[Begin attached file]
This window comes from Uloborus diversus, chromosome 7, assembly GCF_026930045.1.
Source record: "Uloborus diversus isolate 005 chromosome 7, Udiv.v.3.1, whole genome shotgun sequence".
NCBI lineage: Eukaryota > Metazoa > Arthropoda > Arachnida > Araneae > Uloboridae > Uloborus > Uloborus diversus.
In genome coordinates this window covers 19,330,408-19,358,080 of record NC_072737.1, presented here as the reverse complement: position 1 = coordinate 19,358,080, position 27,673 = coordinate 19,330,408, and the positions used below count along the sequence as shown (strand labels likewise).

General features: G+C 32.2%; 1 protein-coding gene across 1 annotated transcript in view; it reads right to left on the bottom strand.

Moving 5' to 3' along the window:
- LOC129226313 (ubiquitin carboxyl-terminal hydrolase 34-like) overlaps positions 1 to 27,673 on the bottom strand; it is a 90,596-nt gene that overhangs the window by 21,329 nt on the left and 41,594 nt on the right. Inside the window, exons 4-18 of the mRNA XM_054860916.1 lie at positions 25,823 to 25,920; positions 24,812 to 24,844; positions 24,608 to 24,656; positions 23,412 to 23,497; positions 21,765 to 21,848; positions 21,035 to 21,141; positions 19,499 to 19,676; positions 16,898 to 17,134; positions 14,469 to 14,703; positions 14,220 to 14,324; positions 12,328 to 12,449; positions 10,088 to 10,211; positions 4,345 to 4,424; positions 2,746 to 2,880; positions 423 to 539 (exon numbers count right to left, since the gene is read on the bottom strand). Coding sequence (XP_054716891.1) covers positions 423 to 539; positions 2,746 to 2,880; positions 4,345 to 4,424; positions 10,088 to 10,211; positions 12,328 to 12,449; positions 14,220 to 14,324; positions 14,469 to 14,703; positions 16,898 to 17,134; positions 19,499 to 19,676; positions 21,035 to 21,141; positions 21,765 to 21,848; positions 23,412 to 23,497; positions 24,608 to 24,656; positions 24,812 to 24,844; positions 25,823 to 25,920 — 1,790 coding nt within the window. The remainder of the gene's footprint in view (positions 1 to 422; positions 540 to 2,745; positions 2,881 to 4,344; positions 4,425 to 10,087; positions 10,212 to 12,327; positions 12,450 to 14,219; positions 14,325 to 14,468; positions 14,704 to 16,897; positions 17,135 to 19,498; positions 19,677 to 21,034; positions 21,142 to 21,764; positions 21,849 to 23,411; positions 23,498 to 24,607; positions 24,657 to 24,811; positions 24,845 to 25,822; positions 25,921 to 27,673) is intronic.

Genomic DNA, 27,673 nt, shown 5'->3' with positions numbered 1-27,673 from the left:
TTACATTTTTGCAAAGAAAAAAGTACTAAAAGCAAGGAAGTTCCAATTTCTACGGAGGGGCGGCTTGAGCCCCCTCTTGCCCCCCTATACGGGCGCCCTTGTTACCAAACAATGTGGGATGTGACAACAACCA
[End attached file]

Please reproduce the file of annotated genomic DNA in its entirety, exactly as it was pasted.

This window comes from Uloborus diversus, chromosome 7, assembly GCF_026930045.1.
Source record: "Uloborus diversus isolate 005 chromosome 7, Udiv.v.3.1, whole genome shotgun sequence".
NCBI lineage: Eukaryota > Metazoa > Arthropoda > Arachnida > Araneae > Uloboridae > Uloborus > Uloborus diversus.
In genome coordinates this window covers 19,330,408-19,358,080 of record NC_072737.1, presented here as the reverse complement: position 1 = coordinate 19,358,080, position 27,673 = coordinate 19,330,408, and the positions used below count along the sequence as shown (strand labels likewise).

General features: G+C 32.2%; 1 protein-coding gene across 1 annotated transcript in view; it reads right to left on the bottom strand.

Moving 5' to 3' along the window:
- LOC129226313 (ubiquitin carboxyl-terminal hydrolase 34-like) overlaps positions 1 to 27,673 on the bottom strand; it is a 90,596-nt gene that overhangs the window by 21,329 nt on the left and 41,594 nt on the right. Inside the window, exons 4-18 of the mRNA XM_054860916.1 lie at positions 25,823 to 25,920; positions 24,812 to 24,844; positions 24,608 to 24,656; positions 23,412 to 23,497; positions 21,765 to 21,848; positions 21,035 to 21,141; positions 19,499 to 19,676; positions 16,898 to 17,134; positions 14,469 to 14,703; positions 14,220 to 14,324; positions 12,328 to 12,449; positions 10,088 to 10,211; positions 4,345 to 4,424; positions 2,746 to 2,880; positions 423 to 539 (exon numbers count right to left, since the gene is read on the bottom strand). Coding sequence (XP_054716891.1) covers positions 423 to 539; positions 2,746 to 2,880; positions 4,345 to 4,424; positions 10,088 to 10,211; positions 12,328 to 12,449; positions 14,220 to 14,324; positions 14,469 to 14,703; positions 16,898 to 17,134; positions 19,499 to 19,676; positions 21,035 to 21,141; positions 21,765 to 21,848; positions 23,412 to 23,497; positions 24,608 to 24,656; positions 24,812 to 24,844; positions 25,823 to 25,920 — 1,790 coding nt within the window. The remainder of the gene's footprint in view (positions 1 to 422; positions 540 to 2,745; positions 2,881 to 4,344; positions 4,425 to 10,087; positions 10,212 to 12,327; positions 12,450 to 14,219; positions 14,325 to 14,468; positions 14,704 to 16,897; positions 17,135 to 19,498; positions 19,677 to 21,034; positions 21,142 to 21,764; positions 21,849 to 23,411; positions 23,498 to 24,607; positions 24,657 to 24,811; positions 24,845 to 25,822; positions 25,921 to 27,673) is intronic.

Genomic DNA, 27,673 nt, shown 5'->3' with positions numbered 1-27,673 from the left:
TTACATTTTTGCAAAGAAAAAAGTACTAAAAGCAAGGAAGTTCCAATTTCTACGGAGGGGCGGCTTGAGCCCCCTCTTGCCCCCCTATACGGGCGCCCTTGTTACCAAACAATGTGGGATGTGACAACAACCA